When A K Singh was appointed head of the Indian Agricultural Research Institute’s (IARI) Genetics Division last month, he got a congratulatory SMS from Baljeet Singh Virk, a farmer from Bathinda in Punjab, for becoming the top man at the “jenatics department”.
The message went on to say that Singh had not just given farmers paise or rupees, but had made them “lakhpatis”.
Virk’s praise wasn’t without reason.
Singh is the chief breeder of Pusa-1509, a basmati rice variety that farmers have grown on almost 5 lakh hectares this kharif season, compared to 5,000 hectares last year.
Pusa-1509’s advantage is its yield. The average 25 quintals paddy per acre from the variety are way above 10 quintals from traditional basmati varieties such as Taraori and Dehraduni. It surpasses even the 20 quintals for Pusa-1121, which now accounts for over half of India’s two-million-plus hectares sown with basmati.
Deepak Pental, professor of genetics and a former vice-chancellor of Delhi University, said Pusa-1509 represented “a very fine example of what publicly funded farm research can really do”.
No less a success story in public breeding is HD-2967, a wheat variety that was released for commercial cultivation in September 2011. In the 2013-14 rabi season, this variety — bred by IARI scientists led by its Joint Director (Research) K V Prabhu — was grown in about six million hectares.
No variety or hybrid of any crop has ever covered such a large area in as short a time; even Bt cotton took five years from 2002 to 2007 to cross six million hectares in India.
Pritam Singh from Urlana Khurd in Panipat’s Madlauda tehsil has harvested 27 quintals per acre with Pusa-1509 this time. Major Singh of Barsat, a village in Gharaunda tehsil of Karnal, has managed 29.5 quintals.
Both Pusa-1121 and Pusa-1509 have lower plant heights than the 160 cm levels for traditional basmatis, making them more responsive to fertiliser application. “The Pusa-1509 plant is only 80 cm tall, below even the 120 cm for Pusa-1121,” says A K Singh, who was also associated with the breeding of Pusa-1121, that generated three-fourth of India’s $4.9 billion earnings from basmati exports in 2013-14.
But yield isn’t the sole attraction. “Pusa-1509 matures within 120 days. Since transplantation can be done after monsoon arrival, I have to give only 10-11 irrigations, whereas it is 15-16 for Pusa-1121 that grows over 145 days,” said Pritam Singh.
Anil Mittal, chairman of KRBL Ltd, India’s largest basmati exporter, however, noted that Pusa-1509 paddy was currently selling at Rs 2,500-2,600 a quintal, below the Rs 2,900-3,000 for Pusa-1121. This, he felt, had to do with the higher percentage of broken kernels on milling.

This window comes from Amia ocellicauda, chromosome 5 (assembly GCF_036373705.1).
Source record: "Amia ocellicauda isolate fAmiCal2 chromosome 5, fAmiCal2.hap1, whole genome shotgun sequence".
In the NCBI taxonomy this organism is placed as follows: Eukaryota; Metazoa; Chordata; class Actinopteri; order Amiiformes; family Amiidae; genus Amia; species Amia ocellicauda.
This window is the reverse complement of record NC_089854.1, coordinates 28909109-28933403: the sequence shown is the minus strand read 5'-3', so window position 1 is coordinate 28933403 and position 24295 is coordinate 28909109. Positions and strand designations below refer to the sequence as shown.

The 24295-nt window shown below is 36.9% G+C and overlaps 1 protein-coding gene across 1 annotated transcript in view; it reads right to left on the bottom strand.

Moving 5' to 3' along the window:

“The head rice (i.e. unbroken kernels) recovery is only 47-48 kg from every quintal of parboiled Pusa-1509 paddy, while 53-54 kg for Pusa-1121. But from the farmer’s standpoint, the five quintals extra yield and 25 days less duration (in maturing) more than compensates for any lower price realisation,” Mittal said.
Pritam Singh estimated the total production cost for Pusa-1509 at about Rs 21,500 per acre. Given revenues of Rs 2,500/quintal, it translates into a profit of Rs 40,000-plus an acre.
Prabhu attributed HD-2967 wheat variety’s fast spread partly to farmers’ search for an alternative to PBW-343, a workhorse wheat released in 1993 that until recently occupied over nine million hectares.
“This was a popular variety, but had developed high susceptibility to yellow and leaf rust fungal diseases, affecting its yield. HD-2967 is resistant to these as well as Ug99, a deadly African race of stem rust already prevalent in central India,” said Prabhu.
HD-2967 is also the first wheat variety bred with what is called ‘adult plant resistance’. This was done through incorporation of ‘minor’ genes, which on their own may not protect a plant against rust attacks, but are effective in combination.
“Our idea was to breed a variety that may show low levels of disease susceptibility in early growth stages, but develop resistance at the adult (post-flowering) phase when the plant is most vulnerable to yield reduction,” Prabhu added.
Shamsher Singh Sandhu, a farmer with 35 acres in Mattdadu village in Dabwali tehsil of Sirsa, said HD-2967 gave 25 quintals per acre of wheat and an equal quantity of bhusa (straw). “With PBW-343, I wasn’t getting more than 20-22 quintals. The quality of bhusa too wasn’t as good.”
The best endorsement for HD-2967 comes from Balbir Jharia. The farmer with 30 acres in Dharamgarh in Punjab’s Fatehgarh Sahib district has two mobile phone connections with numbers ending in ‘2967’. He has even named his house ‘2967’. Last year, Jharia sold 600 quintals of seeds of this variety for Rs 12 lakh.
One indicator of the change that Pusa-1509 and HD-2967 have brought to agriculture in Punjab and Haryana is lease rents. “Two years ago, I was paying Rs 35,000 to lease an acre for growing two crops a year. Today, it is Rs 60,000,” said Pritam Singh, who farms 107 acres, including 77 acres taken on lease.
The fact that he is willing to pay the amount shows there is some money in farming now.
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